TESS Exoplanet Discovery Mission Exceeds Expectations


In 2017 Amber Biology had the great good fortune to be hired as a contractor on the NASA TESS mission. TESS, the Transiting Exoplanet Survey Satellite, was launched from Cape Canaveral in April 2017 on a SpaceX Falcon 9 booster, and within a few weeks, began its two year mission to search for exoplanets orbiting distant stars that could potentially be earth-like worlds on which liquid water could exist, and which may also have the right kind of conditions to support life. Although most of the computational work we undertook for the TESS mission is in the field of astrophysics, TESS is essentially an origin of life project and is therefore still arguably a life science project!

Amber Biology was involved in the creation of Python code involved in both the imaging processing for the spacecraft itself, and for the data analysis pipeline that scientists on the ground use to process the images that the spacecraft sends back to earth on each closest approach of its orbit. As members of the mission team, the partners at Amber Biology also got to sign the metal plaque that bears all the signatures of the mission team and is attached to the spacecraft.

Since its launch, the TESS mission has exceeded all expectations. Even before the spacecraft formally started science operations on July 25th 2018, it ssent back a stunning sequence of images showing the motion of a comet. Taken over the course of 17 hours, these images helped demonstrate the satellite’s ability to collect a prolonged set of stable periodic images covering a broad region of the sky — all critical factors in finding transiting planets orbiting nearby stars.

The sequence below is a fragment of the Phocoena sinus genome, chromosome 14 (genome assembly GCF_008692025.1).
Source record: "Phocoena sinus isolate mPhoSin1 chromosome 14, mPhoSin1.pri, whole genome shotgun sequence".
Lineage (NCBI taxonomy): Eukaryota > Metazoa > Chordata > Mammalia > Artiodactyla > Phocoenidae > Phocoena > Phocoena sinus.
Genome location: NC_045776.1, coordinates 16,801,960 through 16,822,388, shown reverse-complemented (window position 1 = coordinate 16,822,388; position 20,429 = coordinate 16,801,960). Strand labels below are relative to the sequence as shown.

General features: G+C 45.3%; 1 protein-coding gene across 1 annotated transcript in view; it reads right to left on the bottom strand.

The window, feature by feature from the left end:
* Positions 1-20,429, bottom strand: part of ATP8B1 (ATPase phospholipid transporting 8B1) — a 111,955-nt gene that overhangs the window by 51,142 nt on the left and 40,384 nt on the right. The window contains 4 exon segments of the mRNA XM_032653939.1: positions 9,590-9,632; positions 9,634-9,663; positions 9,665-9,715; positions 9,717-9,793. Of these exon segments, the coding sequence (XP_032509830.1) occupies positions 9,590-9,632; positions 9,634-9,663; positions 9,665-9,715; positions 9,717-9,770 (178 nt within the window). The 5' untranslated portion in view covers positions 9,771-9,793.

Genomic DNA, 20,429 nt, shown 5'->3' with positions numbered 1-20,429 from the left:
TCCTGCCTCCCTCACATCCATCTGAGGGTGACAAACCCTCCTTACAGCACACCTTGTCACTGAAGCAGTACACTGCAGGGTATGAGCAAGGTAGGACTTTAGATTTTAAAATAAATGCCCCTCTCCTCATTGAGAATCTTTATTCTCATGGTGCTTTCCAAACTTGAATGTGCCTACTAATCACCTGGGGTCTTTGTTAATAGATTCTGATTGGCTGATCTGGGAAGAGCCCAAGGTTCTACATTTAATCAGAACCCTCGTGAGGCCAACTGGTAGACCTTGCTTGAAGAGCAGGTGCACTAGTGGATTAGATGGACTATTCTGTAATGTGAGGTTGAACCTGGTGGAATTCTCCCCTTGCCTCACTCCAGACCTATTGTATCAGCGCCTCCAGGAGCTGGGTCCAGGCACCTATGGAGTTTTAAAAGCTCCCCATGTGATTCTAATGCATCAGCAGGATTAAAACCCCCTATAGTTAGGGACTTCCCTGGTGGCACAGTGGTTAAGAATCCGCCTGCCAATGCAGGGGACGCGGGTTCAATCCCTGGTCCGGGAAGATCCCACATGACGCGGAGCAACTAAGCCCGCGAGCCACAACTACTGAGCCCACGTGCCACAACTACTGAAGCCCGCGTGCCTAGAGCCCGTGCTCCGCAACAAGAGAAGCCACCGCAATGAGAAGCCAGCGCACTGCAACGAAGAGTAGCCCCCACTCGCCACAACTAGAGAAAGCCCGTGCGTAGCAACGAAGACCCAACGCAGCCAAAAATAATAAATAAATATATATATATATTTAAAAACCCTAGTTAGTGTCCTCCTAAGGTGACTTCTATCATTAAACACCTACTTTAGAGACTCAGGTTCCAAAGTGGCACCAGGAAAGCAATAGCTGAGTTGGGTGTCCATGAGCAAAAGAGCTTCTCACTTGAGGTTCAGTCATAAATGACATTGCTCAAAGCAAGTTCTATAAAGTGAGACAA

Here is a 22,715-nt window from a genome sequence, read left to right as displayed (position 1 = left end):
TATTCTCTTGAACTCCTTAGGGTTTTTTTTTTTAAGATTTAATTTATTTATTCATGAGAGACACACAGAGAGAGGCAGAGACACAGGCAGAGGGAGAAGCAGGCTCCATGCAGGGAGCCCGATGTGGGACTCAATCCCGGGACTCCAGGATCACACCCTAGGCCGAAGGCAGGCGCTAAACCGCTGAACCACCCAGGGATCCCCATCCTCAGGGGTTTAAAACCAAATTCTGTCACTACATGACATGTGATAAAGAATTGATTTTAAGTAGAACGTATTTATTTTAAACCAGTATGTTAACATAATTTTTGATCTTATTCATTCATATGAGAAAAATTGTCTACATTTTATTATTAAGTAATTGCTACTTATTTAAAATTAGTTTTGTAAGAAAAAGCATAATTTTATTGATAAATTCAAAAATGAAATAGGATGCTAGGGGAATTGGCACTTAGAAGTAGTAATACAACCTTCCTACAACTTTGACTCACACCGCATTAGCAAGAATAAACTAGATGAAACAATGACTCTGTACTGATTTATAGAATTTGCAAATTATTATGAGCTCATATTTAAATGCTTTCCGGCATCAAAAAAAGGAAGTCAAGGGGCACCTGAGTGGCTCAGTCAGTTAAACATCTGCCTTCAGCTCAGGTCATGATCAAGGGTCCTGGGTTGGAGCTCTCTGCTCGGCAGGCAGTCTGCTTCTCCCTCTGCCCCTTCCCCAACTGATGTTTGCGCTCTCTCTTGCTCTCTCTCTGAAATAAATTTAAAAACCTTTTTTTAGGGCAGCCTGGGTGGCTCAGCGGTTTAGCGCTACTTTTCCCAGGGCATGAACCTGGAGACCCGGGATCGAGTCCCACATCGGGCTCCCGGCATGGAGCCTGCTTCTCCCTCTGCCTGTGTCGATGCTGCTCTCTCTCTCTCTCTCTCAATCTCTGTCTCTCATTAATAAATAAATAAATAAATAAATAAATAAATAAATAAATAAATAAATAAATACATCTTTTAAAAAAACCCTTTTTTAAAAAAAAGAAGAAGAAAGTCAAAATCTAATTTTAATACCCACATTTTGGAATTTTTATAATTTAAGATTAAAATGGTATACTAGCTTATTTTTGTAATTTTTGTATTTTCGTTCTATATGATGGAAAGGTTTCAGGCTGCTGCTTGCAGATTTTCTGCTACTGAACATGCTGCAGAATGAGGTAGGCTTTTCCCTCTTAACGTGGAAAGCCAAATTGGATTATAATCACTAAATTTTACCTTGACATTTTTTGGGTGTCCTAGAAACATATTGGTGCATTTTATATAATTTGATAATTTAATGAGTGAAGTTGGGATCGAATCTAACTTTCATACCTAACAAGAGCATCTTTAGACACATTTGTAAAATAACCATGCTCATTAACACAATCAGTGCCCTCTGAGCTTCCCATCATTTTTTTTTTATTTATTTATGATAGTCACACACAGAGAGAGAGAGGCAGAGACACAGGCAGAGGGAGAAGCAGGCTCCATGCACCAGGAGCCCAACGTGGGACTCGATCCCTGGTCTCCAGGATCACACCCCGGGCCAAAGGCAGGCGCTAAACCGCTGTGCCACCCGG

In its first three months of observations, TESS found three confirmed exoplanets, and observed six supernova explosions whose brightening light was recorded by TESS even before the outbursts were discovered by ground-based telescopes. The first confirmed TESS exoplanet discovery was a world called Pi Mensae c which is about twice the size of the Earth. Every six days, the new planet orbits the star Pi Mensae, located about 60 light-years away and visible to the unaided eye in the southern constellation Mensa. The bright star Pi Mensae is similar to the Sun in mass and size.


In the first year of its survey in which it observed only the Southern sky, TESS discovered 21 planets outside our solar system and captured data on other interesting astronomical events. As of July 2019, TESS has now turned its attention to the Northern Hemisphere to complete the most comprehensive planet-hunting expedition ever undertaken.

Being hired as contractors on this mission was a wonderful opportunity for us. As members of the mission team, the partners at Amber Biology also got to sign the metal plaque that bears all the signatures of the mission team, and will be attached to the spacecraft. The work was incredibly interesting and very challenging, especially so, since an astrophysics project was a major departure from the kind of work that our company typically undertakes.

Even to have the opportunity to contribute to this exciting venture in a tiny way, was a wonderful opportunity for us, and if you watch this space (pun intended), we'll bring you more updates on the mission, as TESS enters the second year of its survey, and turns its attention towards the Northern sky.

© Amber Biology

Gordon Webster